For the purpose of historical accuracy, we should probably document the descent from the very beginning.
The Best of Times
At the beginning of 2012, I bought a home. With my Queen. Made in 1914. We thought it was renovated.
The Worst of Times
We were wrong. I could describe in gory detail the initial estimates we were quoted for various projects; as a visible IT nerd, I gain a 3.4x modifier on all contractor quotes. Let me just say the shed I call a home office was quickly filled with power tools of every shape and size.
In the beginning, I measured my manliness according to how the lights dimmed on my street, and if the whine of the tool biting into the wood was sufficient to loosen fillings. I once routed a stack of twelve 3/4 ply boards for a set of box jointed boxes (original, I know). It gave me a nervous tic for three days. I also ripped 3 full size panels of the same ply on my portable Bosch table saw. That tic is still present, along with a Titanium plate on vertebrae C6 & C7.
I was a happy, simple Man.
On a business trip to Virginia, I stopped by my sisters new home. She's running late getting from the daycare with Little Man. I stop in at a nearby antique store, with no intention of doing anything other than wandering for a while. Maybe find a cool old sign for the office or her place...
I'm heading back to the front of the store after a text from Little Sis. I see a coal bucket, with a bunch of auger bits and other tools sticking forth. I see two beautiful rosewood handles on a clean Stanley bench plane - 'tote & knob' I later learn- and I see The Plane. Now I know a lot of you are thinking I found one of those sexy plows encapsulated in an argon bubble etched F.D.R. But you can be disappointed now - it was a simple, basic molding plane, an edge bead in particular.
When I picked it up I didn't know what it was, or what it did, or who made it. I just knew it was from the most fantastic cut of wood I'd seen, golden with bright flecks throughout. I initially thought it was oak (shows you how little I knew). 5 dollars? Done.
Into the bag, into the car, into the suitcase, and once home - into a box in the shed, forgotten for weeks. After a long day, I decided I wanted to make a little sawdust, and remembered the two hand planes. I took them out of the box.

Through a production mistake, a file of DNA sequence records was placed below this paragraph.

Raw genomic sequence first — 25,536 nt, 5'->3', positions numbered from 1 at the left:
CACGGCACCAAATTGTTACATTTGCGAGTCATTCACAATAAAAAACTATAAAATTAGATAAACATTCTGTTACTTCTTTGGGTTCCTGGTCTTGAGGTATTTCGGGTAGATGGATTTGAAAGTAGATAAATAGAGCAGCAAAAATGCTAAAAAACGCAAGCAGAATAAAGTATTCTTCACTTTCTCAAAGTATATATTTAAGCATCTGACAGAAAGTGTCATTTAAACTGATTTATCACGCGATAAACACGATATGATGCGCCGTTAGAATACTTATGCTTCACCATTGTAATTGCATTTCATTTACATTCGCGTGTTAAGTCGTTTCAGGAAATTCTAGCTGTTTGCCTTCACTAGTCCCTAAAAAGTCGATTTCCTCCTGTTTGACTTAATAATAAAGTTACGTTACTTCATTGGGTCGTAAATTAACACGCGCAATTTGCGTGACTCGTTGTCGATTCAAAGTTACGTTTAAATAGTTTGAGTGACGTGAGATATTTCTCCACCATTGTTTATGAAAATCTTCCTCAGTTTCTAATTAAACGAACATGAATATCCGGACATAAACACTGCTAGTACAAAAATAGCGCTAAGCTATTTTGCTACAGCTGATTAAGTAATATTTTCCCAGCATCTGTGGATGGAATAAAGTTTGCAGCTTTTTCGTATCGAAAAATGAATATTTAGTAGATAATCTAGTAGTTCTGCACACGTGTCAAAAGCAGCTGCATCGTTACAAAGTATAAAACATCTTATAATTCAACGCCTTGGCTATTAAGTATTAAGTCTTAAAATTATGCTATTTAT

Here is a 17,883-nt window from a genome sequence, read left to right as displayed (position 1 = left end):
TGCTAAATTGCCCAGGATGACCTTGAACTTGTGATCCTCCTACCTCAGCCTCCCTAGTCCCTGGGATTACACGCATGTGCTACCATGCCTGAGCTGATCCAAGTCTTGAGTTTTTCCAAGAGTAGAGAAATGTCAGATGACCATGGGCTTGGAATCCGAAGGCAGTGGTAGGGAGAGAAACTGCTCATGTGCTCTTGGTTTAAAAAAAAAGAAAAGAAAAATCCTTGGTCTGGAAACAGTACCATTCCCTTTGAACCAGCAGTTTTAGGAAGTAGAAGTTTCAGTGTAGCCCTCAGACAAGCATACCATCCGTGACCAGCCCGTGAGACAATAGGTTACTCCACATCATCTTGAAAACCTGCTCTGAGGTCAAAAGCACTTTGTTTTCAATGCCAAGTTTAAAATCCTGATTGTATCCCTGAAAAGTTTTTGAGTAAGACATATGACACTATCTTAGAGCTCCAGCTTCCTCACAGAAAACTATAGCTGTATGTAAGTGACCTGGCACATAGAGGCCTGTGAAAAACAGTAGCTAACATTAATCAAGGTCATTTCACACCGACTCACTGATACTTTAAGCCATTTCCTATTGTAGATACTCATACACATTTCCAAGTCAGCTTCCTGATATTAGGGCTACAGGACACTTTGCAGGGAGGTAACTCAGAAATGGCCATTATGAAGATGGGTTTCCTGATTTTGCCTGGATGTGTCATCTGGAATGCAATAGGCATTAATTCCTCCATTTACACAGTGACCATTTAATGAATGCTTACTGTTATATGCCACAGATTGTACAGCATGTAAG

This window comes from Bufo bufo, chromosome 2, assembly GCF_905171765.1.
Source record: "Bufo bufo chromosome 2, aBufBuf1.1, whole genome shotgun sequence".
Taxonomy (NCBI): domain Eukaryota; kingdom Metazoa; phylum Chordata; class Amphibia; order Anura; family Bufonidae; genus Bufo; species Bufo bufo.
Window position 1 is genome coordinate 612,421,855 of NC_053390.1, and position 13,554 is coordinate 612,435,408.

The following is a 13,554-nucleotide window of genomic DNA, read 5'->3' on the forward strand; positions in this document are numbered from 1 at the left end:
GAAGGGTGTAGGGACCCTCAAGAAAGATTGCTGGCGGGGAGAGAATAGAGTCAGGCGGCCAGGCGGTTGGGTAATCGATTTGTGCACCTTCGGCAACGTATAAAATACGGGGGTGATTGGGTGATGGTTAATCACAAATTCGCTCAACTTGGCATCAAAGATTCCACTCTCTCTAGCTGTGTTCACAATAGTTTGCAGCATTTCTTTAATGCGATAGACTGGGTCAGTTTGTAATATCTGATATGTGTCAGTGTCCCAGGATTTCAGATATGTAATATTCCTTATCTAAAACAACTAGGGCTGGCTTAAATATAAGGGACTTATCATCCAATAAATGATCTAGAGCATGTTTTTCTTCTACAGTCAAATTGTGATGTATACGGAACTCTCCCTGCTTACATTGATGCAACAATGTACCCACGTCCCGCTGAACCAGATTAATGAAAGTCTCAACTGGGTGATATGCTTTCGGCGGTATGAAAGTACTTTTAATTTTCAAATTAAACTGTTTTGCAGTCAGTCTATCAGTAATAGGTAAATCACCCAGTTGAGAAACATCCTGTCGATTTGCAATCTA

The Stanley was hopelessly dull, and it would be weeks before I learned about sharpening... but the molding plane was still razor sharp, and with the help of a couple YouTube videos, i clamped a 2inch square post of oak into my Jawhorse (stop laughing, damn you all) and had at it. A pile of sawdust, curse words and some tappy-tap-tap later, and I had a nice bead running about 2 feet in the oak...
That was 57 Sandusky planes ago. Watch that first step...
Too much talkie talkie
I figure you didn't come to the Internet for words, so if you've made it this far, you've earned a couple of Gratuitous Beech Shots:
A later (based on makers stamp) and very common S.T.C. #47 Edge Bead, of the 3/8ths variety.
More on this bead and others, in disgustingly boring detail, forthcoming.
Well thanks for stopping by, and if you made it this far I thank you doubly. In the future I plan to add details about the less popular planes and tools made by the Sandusky Tool Company, along with any info I can find about their history. I know its out there, and that others have tread here before me - I hope to centralize some of this information and keep it fresh for new Galoots to discover.
God forbid, I might actually make something and show you that too, but the shock would probably be more than my Queen could bear. Let me know if you have any specific yearnings or questions about Sandusky Tool Co, and stay tuned!
From your rookie galoot,